Illegal tobacco trade hurting producers: MPP POLITICIANS, GROWERS CALL FOR ACTION

Canadian politicians and tobacco producers are clamouring for action on the illegal tobacco trade after a U. S. grand jury in the state of Washington indicted two founding partners of a Six Nations cigarette maker accused of taking part in a conspiracy to supply contraband cigarettes.

Haldimand-Norfolk MPP Toby Barrett said in weekend interview that he couldn’t speak to the specifics of the case, but he was quick to say enforcement eff orts north of the border have been woefully insufficient in countering cross-border contraband activities.

“In Canada and, particularly, Ontario, we are not seeing adequate enforcement with respect to the illegal trade of tobacco products, and both the federal and provincial governments need to do more,” Barrett said.

“This trade eliminated most of our Ontario tobacco growers who cannot compete while producing a legitimate product. We’ve seen the blatant establishment of smoke shacks, particularly on Highway 6 and Highway 54, and not enough is being done to stop it.”

Meanwhile, Ottawa and the provinces collectively lost $2.5 billion in tax revenue in 2008, he said, and more than 50 per cent of cigarettes on the street are contraband.

“It will only get worse if we don’t tackle it.”

Ken Hill of Ohsweken and Peter Montour of Hamilton -two members of a group of businessmen who co-founded Grand River Enterprises -have been charged with 15 counts of trafficking in contraband cigarettes and one count of conspiracy to traffic in contraband cigarettes.

In the indictment, the U. S. grand jury alleges that Hill and Montour were part of a conspiracy to supply millions of illegal cigarettes over a five-year period to a smoke shop just north of Seattle.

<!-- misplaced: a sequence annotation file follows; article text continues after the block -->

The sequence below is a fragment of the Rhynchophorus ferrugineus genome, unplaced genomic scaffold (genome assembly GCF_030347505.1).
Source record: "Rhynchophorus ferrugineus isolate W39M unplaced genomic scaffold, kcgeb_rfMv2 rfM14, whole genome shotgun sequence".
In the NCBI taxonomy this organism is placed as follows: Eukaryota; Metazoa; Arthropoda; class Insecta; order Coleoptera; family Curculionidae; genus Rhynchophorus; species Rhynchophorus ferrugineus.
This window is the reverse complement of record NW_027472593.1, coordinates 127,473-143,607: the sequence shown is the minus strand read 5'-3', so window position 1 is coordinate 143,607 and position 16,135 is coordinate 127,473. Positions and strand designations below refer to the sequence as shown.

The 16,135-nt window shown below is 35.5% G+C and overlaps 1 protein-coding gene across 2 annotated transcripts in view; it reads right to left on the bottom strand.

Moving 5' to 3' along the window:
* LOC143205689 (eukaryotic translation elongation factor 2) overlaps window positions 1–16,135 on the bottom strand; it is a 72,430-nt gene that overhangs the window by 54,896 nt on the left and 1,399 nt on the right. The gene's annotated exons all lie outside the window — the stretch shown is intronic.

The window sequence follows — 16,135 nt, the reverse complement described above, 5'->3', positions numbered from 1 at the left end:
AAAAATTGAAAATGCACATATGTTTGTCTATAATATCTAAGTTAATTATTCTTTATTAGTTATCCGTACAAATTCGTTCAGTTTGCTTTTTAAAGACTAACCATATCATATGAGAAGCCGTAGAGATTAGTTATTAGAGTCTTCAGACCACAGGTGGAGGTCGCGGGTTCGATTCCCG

A U. S. company called Native Wholesale Supply and its owner, Art Montour Jr., also have been charged.

Art Montour is a former band councillor on the Seneca reserve south of Buffalo, but is not related to Peter Montour.

If convicted, all three could face a maximum penalty of five years in prison on each count, and possible fines.

They have been business partners for several years.

According to the grand jury’s 27-page indictment, the three carried on a business arrangement while engaging in the alleged illegal trade of two brands of cigarettes, Seneca and Opal, for which Peter Montour has been a sales representative for Native Wholesale Supply, while simultaneously serving as Grand River Enterprise’s sales manager.

Meanwhile, Hill was serving as GRE’s chief marketing officer. Hill was unavailable for comment at press time.

The indictment states that they conspired to sell the brands to a smoke shop called the Blue Stilly in the state of Washington from March 2003 to February 2008 without paying the required cigarette tax owed for each pack. It also says the Blue Stilly was advised to order the cigarettes from a company located in the state of New Mexico, but the cigarettes were actually shipped from a warehouse in Las Vegas to the smoke shop without the proper Washington state tax stamp and no taxes were paid.

The indictment states that Hill and Montour received a share of profits from Native Wholesale Supply. The Ontario Flue-Cured Tobacco Growers’ Marketing Board wants Ottawa and the provinces to ramp up action against the contraband trade in Canada. “From the broad perspective a lot more can be done,” said tobacco board chairman Fred Neukamm.

“A lot of people are taking an interest but there is not enough at this point. Illegal cigarettes have had a very detrimental eff ect on our members who produce and sell legally.” Barrett advocates a three-pronged attack using more enforcement, education and tax reform to lower the prices of cigarettes that are fuelling the contraband trade.

“There’s no silver bullet,” he said. “We have to look at several different types of measures and it’s going to take time.”

The problem is so pervasive, he said, that enforcement authorities have identified more than 100 organized groups involved in the illegal trade.

“Education on what is wrong with buying illegal cigarettes is also needed because people don’t see anything wrong with it. They’re just looking at the lower price and a chance to save a lot of money. “Also, nobody is asking for proof of age. These activities have neutered Ontario’s world renowned tobacco control policies.”


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